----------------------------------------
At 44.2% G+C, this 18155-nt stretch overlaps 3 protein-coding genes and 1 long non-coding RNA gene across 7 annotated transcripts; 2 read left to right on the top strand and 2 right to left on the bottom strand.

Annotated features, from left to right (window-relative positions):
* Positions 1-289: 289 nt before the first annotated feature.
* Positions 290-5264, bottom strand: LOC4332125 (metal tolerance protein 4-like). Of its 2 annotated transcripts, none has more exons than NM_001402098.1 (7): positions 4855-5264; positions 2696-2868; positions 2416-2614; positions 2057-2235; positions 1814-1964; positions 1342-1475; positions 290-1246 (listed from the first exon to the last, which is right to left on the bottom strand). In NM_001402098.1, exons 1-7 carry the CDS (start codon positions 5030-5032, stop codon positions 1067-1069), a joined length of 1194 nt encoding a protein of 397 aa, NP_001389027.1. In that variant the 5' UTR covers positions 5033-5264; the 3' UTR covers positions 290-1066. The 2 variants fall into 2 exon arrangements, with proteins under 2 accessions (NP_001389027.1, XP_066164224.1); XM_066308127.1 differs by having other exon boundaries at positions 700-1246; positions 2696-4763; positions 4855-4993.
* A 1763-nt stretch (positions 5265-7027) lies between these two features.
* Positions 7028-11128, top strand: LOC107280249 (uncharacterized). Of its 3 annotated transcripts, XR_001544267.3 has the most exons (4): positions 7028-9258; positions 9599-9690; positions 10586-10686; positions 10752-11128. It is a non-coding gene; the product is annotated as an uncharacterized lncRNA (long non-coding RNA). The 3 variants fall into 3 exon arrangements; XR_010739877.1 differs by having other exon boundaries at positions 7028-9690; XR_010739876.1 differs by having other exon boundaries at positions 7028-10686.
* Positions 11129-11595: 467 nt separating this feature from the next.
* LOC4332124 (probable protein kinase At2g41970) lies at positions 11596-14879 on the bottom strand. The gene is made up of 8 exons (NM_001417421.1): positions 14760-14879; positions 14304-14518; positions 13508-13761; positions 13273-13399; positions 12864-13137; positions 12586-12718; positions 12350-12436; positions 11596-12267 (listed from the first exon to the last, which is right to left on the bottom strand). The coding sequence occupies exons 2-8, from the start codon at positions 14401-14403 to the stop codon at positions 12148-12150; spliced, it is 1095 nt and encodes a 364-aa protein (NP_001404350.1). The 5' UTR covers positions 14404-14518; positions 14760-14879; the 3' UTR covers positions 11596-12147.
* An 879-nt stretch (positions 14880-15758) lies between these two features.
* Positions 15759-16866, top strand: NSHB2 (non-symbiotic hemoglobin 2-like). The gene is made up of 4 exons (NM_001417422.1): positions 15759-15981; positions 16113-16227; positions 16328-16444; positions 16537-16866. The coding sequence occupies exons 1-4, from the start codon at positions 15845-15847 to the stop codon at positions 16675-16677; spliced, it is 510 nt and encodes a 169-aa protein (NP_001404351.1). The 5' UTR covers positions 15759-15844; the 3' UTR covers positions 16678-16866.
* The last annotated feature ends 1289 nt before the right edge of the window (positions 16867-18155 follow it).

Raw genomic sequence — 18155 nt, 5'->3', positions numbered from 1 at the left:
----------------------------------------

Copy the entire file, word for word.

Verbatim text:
At 44.2% G+C, this 18155-nt stretch overlaps 3 protein-coding genes and 1 long non-coding RNA gene across 7 annotated transcripts; 2 read left to right on the top strand and 2 right to left on the bottom strand.

Annotated features, from left to right (window-relative positions):
* Positions 1-289: 289 nt before the first annotated feature.
* Positions 290-5264, bottom strand: LOC4332125 (metal tolerance protein 4-like). Of its 2 annotated transcripts, none has more exons than NM_001402098.1 (7): positions 4855-5264; positions 2696-2868; positions 2416-2614; positions 2057-2235; positions 1814-1964; positions 1342-1475; positions 290-1246 (listed from the first exon to the last, which is right to left on the bottom strand). In NM_001402098.1, exons 1-7 carry the CDS (start codon positions 5030-5032, stop codon positions 1067-1069), a joined length of 1194 nt encoding a protein of 397 aa, NP_001389027.1. In that variant the 5' UTR covers positions 5033-5264; the 3' UTR covers positions 290-1066. The 2 variants fall into 2 exon arrangements, with proteins under 2 accessions (NP_001389027.1, XP_066164224.1); XM_066308127.1 differs by having other exon boundaries at positions 700-1246; positions 2696-4763; positions 4855-4993.
* A 1763-nt stretch (positions 5265-7027) lies between these two features.
* Positions 7028-11128, top strand: LOC107280249 (uncharacterized). Of its 3 annotated transcripts, XR_001544267.3 has the most exons (4): positions 7028-9258; positions 9599-9690; positions 10586-10686; positions 10752-11128. It is a non-coding gene; the product is annotated as an uncharacterized lncRNA (long non-coding RNA). The 3 variants fall into 3 exon arrangements; XR_010739877.1 differs by having other exon boundaries at positions 7028-9690; XR_010739876.1 differs by having other exon boundaries at positions 7028-10686.
* Positions 11129-11595: 467 nt separating this feature from the next.
* LOC4332124 (probable protein kinase At2g41970) lies at positions 11596-14879 on the bottom strand. The gene is made up of 8 exons (NM_001417421.1): positions 14760-14879; positions 14304-14518; positions 13508-13761; positions 13273-13399; positions 12864-13137; positions 12586-12718; positions 12350-12436; positions 11596-12267 (listed from the first exon to the last, which is right to left on the bottom strand). The coding sequence occupies exons 2-8, from the start codon at positions 14401-14403 to the stop codon at positions 12148-12150; spliced, it is 1095 nt and encodes a 364-aa protein (NP_001404350.1). The 5' UTR covers positions 14404-14518; positions 14760-14879; the 3' UTR covers positions 11596-12147.
* An 879-nt stretch (positions 14880-15758) lies between these two features.
* Positions 15759-16866, top strand: NSHB2 (non-symbiotic hemoglobin 2-like). The gene is made up of 4 exons (NM_001417422.1): positions 15759-15981; positions 16113-16227; positions 16328-16444; positions 16537-16866. The coding sequence occupies exons 1-4, from the start codon at positions 15845-15847 to the stop codon at positions 16675-16677; spliced, it is 510 nt and encodes a 169-aa protein (NP_001404351.1). The 5' UTR covers positions 15759-15844; the 3' UTR covers positions 16678-16866.
* The last annotated feature ends 1289 nt before the right edge of the window (positions 16867-18155 follow it).

Raw genomic sequence — 18155 nt, 5'->3', positions numbered from 1 at the left: